The COVID-19 pandemic has been the most significant health crisis in recent global history. Early studies from Wuhan highlighted COVID-19-associated coagulopathy and a significant association with mortality was soon recognised. As research continues across the world, more evidence is emerging of the cross-talk between the innate immune system, coagulation activation and inflammation. Immunothrombosis has been demonstrated to play a key role in the pathophysiology of severe COVID-19, with extracellular histones and neutrophil extracellular traps detected in the plasma and cardiopulmonary tissues of critically ill patients. Targeting the components of immunothrombosis is becoming an important factor in the treatment of patients with COVID-19 infection. Recent studies report outcomes of intermediate and therapeutic anticoagulation in hospitalised patients with varying severities of COVID-19 disease, including optimal dosing and associated bleeding risks. Immunomodulatory therapies, including corticosteroids and IL-6 receptor antagonists, have been demonstrated to significantly reduce mortality in COVID-19 patients. As the pandemic continues, more studies are required to understand the driving factors and upstream mechanisms for coagulopathy and immunothrombosis in COVID-19, and thus potentially develop more targeted therapies for SARS-CoV-2 infection, both in the acute phase and in those who develop longer term symptom burden.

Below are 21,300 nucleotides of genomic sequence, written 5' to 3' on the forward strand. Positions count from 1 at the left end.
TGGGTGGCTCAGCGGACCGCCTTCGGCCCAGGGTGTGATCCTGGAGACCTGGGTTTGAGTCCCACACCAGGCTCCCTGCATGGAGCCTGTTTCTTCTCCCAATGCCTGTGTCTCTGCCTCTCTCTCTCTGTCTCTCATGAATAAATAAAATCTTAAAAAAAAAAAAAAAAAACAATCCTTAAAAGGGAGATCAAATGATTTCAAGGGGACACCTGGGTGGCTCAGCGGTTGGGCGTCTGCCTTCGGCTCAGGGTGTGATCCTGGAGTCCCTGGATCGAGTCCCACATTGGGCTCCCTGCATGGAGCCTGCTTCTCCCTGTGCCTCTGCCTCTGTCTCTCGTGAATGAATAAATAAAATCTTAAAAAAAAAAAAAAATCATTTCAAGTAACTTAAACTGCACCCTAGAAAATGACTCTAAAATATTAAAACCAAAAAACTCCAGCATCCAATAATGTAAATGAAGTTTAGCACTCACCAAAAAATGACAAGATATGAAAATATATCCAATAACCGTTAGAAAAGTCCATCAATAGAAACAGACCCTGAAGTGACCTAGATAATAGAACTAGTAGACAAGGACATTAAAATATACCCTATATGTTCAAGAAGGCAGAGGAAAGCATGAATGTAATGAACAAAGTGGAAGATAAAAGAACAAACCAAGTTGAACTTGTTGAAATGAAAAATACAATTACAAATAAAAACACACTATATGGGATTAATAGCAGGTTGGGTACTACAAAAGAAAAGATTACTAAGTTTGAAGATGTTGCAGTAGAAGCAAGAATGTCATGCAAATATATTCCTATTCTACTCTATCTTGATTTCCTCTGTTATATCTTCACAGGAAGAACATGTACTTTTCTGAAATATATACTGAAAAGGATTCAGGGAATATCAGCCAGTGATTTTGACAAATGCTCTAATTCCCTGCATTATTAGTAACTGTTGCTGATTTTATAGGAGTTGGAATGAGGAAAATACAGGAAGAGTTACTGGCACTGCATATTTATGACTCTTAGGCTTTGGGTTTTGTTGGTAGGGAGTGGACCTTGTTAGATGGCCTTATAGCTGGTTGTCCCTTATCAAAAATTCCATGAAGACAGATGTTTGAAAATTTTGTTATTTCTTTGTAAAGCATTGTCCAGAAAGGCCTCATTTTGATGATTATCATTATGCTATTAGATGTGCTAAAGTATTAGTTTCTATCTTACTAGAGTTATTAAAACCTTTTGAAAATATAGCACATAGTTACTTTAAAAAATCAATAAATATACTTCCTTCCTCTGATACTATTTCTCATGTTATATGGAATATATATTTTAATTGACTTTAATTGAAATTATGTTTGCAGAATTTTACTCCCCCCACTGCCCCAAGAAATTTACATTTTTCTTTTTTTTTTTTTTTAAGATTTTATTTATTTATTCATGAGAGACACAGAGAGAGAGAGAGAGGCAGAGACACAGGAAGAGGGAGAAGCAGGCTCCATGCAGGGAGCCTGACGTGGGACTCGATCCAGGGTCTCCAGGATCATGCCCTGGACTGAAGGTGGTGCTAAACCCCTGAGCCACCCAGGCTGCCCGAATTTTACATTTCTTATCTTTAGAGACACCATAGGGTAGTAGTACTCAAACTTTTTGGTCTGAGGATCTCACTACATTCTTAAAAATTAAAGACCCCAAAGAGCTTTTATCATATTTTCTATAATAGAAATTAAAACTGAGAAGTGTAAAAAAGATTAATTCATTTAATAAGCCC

|Journal||British Journal of Haematology|
|Early online date||7 Jul 2021|
|Publication status||E-pub ahead of print - 7 Jul 2021|